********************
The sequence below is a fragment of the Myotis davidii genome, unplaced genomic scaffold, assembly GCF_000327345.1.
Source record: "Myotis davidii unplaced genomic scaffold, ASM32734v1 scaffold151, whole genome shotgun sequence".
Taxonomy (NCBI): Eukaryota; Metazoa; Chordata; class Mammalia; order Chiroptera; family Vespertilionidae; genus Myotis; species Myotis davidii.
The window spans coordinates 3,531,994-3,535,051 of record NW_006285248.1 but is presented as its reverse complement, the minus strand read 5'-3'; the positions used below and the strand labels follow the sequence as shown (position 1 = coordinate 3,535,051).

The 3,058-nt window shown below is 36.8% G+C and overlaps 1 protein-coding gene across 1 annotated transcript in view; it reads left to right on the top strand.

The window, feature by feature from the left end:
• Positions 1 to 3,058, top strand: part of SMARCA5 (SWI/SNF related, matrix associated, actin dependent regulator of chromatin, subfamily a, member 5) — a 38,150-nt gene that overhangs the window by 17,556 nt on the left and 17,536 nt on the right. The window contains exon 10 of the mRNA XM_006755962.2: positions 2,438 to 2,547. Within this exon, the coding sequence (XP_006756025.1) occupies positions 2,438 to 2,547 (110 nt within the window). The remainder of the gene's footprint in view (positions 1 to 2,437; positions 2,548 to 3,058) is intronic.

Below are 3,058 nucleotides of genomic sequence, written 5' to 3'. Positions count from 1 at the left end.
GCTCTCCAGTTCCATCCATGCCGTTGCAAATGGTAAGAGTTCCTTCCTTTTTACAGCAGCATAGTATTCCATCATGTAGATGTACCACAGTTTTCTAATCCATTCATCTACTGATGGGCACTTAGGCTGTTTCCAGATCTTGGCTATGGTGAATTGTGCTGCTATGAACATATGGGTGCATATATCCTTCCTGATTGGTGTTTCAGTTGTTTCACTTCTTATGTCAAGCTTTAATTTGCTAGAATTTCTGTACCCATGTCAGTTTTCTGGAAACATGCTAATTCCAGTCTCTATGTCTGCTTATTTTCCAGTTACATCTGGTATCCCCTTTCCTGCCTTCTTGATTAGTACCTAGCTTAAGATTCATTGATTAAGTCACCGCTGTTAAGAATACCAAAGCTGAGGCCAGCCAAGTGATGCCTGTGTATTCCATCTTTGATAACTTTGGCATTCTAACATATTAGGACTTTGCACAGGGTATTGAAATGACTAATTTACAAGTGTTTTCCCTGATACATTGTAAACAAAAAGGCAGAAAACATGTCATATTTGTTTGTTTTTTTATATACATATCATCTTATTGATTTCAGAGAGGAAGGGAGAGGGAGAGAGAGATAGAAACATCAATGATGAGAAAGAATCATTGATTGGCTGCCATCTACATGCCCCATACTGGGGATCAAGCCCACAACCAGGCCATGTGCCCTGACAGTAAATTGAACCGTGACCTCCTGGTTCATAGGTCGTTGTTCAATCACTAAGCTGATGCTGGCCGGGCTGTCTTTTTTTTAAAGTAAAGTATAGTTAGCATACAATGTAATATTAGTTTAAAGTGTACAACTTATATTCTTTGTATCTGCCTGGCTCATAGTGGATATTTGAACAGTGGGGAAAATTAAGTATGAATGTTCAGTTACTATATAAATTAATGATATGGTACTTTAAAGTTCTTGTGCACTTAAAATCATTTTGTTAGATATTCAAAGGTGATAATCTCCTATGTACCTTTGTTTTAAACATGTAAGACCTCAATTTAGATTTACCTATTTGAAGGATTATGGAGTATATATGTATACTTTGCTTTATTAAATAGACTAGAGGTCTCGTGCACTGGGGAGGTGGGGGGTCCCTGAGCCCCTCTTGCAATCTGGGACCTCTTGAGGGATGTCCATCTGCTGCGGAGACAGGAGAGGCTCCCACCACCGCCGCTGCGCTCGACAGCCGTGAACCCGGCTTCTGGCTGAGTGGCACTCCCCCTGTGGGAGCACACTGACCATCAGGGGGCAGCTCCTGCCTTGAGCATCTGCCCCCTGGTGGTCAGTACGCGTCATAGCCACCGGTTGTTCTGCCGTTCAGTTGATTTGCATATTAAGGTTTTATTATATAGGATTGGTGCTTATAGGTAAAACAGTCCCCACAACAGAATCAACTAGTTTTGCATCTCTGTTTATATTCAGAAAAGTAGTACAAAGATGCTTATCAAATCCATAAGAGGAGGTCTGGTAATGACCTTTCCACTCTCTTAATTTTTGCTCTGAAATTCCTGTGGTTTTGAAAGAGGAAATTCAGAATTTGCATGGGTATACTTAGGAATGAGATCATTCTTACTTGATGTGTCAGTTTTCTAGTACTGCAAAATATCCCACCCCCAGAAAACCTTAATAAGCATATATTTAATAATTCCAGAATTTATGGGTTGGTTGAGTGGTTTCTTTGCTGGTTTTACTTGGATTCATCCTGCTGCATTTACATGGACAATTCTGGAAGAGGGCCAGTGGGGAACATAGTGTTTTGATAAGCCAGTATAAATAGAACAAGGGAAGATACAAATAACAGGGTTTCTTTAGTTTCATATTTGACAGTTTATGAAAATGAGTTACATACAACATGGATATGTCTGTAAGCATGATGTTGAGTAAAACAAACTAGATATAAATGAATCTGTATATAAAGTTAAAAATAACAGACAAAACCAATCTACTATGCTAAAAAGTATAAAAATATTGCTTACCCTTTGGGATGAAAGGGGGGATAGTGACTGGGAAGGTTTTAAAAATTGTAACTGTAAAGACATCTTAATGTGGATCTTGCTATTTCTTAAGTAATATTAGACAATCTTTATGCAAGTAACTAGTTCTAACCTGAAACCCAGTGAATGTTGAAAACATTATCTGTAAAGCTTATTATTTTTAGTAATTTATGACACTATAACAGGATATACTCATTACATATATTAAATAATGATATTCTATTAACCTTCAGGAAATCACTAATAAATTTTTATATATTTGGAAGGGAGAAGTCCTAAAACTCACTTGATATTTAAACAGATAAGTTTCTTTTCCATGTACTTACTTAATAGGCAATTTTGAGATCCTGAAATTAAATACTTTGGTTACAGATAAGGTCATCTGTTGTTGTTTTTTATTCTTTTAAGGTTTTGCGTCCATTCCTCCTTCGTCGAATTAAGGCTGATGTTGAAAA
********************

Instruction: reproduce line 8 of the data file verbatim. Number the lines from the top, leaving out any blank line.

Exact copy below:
Below are 3,058 nucleotides of genomic sequence, written 5' to 3'. Positions count from 1 at the left end.